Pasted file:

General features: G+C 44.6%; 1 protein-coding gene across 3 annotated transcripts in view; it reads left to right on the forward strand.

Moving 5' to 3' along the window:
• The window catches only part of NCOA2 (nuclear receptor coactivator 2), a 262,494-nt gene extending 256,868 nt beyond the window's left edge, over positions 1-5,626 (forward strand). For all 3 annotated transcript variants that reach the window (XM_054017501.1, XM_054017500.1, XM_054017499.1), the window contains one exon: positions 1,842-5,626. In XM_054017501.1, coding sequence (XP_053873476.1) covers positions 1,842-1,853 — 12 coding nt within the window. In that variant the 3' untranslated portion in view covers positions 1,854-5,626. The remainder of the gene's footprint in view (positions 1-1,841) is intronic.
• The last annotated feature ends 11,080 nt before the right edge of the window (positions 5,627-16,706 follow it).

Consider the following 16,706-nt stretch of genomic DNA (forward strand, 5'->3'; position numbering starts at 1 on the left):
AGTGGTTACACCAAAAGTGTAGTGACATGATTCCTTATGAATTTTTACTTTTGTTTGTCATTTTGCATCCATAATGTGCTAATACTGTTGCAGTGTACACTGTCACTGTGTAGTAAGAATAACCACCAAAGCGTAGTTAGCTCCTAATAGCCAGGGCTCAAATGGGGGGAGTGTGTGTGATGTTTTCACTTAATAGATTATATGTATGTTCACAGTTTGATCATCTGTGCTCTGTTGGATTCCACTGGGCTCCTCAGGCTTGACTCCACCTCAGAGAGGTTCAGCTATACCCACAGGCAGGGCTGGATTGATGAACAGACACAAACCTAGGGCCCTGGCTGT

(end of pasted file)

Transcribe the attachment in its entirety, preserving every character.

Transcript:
General features: G+C 44.6%; 1 protein-coding gene across 3 annotated transcripts in view; it reads left to right on the forward strand.

Moving 5' to 3' along the window:
• The window catches only part of NCOA2 (nuclear receptor coactivator 2), a 262,494-nt gene extending 256,868 nt beyond the window's left edge, over positions 1-5,626 (forward strand). For all 3 annotated transcript variants that reach the window (XM_054017501.1, XM_054017500.1, XM_054017499.1), the window contains one exon: positions 1,842-5,626. In XM_054017501.1, coding sequence (XP_053873476.1) covers positions 1,842-1,853 — 12 coding nt within the window. In that variant the 3' untranslated portion in view covers positions 1,854-5,626. The remainder of the gene's footprint in view (positions 1-1,841) is intronic.
• The last annotated feature ends 11,080 nt before the right edge of the window (positions 5,627-16,706 follow it).

Consider the following 16,706-nt stretch of genomic DNA (forward strand, 5'->3'; position numbering starts at 1 on the left):
AGTGGTTACACCAAAAGTGTAGTGACATGATTCCTTATGAATTTTTACTTTTGTTTGTCATTTTGCATCCATAATGTGCTAATACTGTTGCAGTGTACACTGTCACTGTGTAGTAAGAATAACCACCAAAGCGTAGTTAGCTCCTAATAGCCAGGGCTCAAATGGGGGGAGTGTGTGTGATGTTTTCACTTAATAGATTATATGTATGTTCACAGTTTGATCATCTGTGCTCTGTTGGATTCCACTGGGCTCCTCAGGCTTGACTCCACCTCAGAGAGGTTCAGCTATACCCACAGGCAGGGCTGGATTGATGAACAGACACAAACCTAGGGCCCTGGCTGT